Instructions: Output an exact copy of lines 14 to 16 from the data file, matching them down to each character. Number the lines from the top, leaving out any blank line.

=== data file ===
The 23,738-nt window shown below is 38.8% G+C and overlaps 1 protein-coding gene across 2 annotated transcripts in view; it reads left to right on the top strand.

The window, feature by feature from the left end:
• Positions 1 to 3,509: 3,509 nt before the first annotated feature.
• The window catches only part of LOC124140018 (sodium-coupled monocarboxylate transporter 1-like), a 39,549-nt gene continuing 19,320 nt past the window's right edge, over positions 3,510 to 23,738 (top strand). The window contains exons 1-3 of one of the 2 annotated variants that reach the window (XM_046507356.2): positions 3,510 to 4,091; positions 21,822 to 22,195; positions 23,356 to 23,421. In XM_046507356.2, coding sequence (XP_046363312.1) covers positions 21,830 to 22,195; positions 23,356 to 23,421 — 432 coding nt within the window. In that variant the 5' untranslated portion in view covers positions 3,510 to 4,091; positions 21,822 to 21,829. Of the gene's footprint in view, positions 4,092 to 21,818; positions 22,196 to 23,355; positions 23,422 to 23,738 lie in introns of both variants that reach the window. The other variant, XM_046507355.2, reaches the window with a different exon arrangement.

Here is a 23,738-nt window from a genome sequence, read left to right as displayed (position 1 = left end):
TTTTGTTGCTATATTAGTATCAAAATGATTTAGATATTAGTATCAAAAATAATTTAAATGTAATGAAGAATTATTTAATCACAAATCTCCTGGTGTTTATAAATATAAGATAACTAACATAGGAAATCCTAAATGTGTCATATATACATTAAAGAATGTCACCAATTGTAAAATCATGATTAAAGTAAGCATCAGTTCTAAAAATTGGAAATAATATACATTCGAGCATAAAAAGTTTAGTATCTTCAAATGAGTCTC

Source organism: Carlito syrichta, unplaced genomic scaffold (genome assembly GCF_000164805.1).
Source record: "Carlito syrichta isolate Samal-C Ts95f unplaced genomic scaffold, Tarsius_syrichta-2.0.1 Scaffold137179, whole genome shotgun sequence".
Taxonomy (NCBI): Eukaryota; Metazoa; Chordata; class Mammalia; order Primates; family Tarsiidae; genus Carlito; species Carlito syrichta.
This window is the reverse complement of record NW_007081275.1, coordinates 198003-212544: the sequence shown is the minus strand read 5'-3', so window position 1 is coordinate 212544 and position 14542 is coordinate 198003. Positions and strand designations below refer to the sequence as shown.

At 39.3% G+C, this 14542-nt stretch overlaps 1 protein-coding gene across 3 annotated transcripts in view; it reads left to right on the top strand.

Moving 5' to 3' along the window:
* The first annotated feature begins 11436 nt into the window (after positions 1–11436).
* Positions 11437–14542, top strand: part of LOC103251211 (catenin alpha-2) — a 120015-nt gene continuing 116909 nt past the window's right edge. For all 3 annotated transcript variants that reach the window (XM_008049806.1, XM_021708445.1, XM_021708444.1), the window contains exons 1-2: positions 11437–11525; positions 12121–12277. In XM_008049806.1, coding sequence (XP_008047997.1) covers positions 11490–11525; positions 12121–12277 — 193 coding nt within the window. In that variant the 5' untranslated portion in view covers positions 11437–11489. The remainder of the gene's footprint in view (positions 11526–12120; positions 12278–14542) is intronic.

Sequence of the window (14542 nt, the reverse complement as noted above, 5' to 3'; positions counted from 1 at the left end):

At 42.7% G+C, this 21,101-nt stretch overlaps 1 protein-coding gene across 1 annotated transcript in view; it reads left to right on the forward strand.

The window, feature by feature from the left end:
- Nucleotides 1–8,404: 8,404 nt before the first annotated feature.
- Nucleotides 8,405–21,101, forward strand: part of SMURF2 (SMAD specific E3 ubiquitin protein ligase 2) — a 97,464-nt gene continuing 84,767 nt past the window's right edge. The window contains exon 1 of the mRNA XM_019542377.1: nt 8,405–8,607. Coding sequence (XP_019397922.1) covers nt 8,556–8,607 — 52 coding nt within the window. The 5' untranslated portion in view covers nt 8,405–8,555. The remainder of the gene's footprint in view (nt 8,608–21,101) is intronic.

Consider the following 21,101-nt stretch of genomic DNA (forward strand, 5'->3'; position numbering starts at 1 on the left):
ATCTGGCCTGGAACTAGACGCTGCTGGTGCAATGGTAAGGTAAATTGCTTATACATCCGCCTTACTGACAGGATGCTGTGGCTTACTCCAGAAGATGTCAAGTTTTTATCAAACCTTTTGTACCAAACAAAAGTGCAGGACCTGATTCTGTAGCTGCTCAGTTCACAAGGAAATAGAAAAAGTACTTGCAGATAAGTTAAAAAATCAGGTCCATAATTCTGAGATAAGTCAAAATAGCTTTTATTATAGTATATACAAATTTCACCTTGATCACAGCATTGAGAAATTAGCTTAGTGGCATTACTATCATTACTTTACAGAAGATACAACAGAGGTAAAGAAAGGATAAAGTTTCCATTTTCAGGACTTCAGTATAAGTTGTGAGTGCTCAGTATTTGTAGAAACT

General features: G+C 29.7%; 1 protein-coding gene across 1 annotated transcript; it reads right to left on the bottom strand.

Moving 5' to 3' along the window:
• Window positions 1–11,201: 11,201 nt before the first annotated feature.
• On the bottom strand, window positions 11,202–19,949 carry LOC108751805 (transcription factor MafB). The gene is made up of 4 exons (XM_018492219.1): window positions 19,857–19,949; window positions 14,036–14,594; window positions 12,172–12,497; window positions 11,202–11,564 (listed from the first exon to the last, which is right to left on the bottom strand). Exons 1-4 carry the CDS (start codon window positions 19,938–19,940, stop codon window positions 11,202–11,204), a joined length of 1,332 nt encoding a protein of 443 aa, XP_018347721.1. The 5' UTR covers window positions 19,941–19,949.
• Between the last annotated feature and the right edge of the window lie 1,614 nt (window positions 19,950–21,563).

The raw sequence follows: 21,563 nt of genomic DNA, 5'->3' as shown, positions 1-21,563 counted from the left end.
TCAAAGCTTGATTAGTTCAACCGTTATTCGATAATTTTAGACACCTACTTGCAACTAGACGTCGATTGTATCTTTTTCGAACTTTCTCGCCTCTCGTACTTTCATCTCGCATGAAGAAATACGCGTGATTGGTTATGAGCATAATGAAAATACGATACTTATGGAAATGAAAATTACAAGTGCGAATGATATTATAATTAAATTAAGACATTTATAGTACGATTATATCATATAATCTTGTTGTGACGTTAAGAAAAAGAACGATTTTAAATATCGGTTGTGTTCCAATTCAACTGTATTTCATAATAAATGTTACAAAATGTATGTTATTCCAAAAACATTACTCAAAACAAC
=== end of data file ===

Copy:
* Positions 11437–14542, top strand: part of LOC103251211 (catenin alpha-2) — a 120015-nt gene continuing 116909 nt past the window's right edge. For all 3 annotated transcript variants that reach the window (XM_008049806.1, XM_021708445.1, XM_021708444.1), the window contains exons 1-2: positions 11437–11525; positions 12121–12277. In XM_008049806.1, coding sequence (XP_008047997.1) covers positions 11490–11525; positions 12121–12277 — 193 coding nt within the window. In that variant the 5' untranslated portion in view covers positions 11437–11489. The remainder of the gene's footprint in view (positions 11526–12120; positions 12278–14542) is intronic.

Sequence of the window (14542 nt, the reverse complement as noted above, 5' to 3'; positions counted from 1 at the left end):

At 42.7% G+C, this 21,101-nt stretch overlaps 1 protein-coding gene across 1 annotated transcript in view; it reads left to right on the forward strand.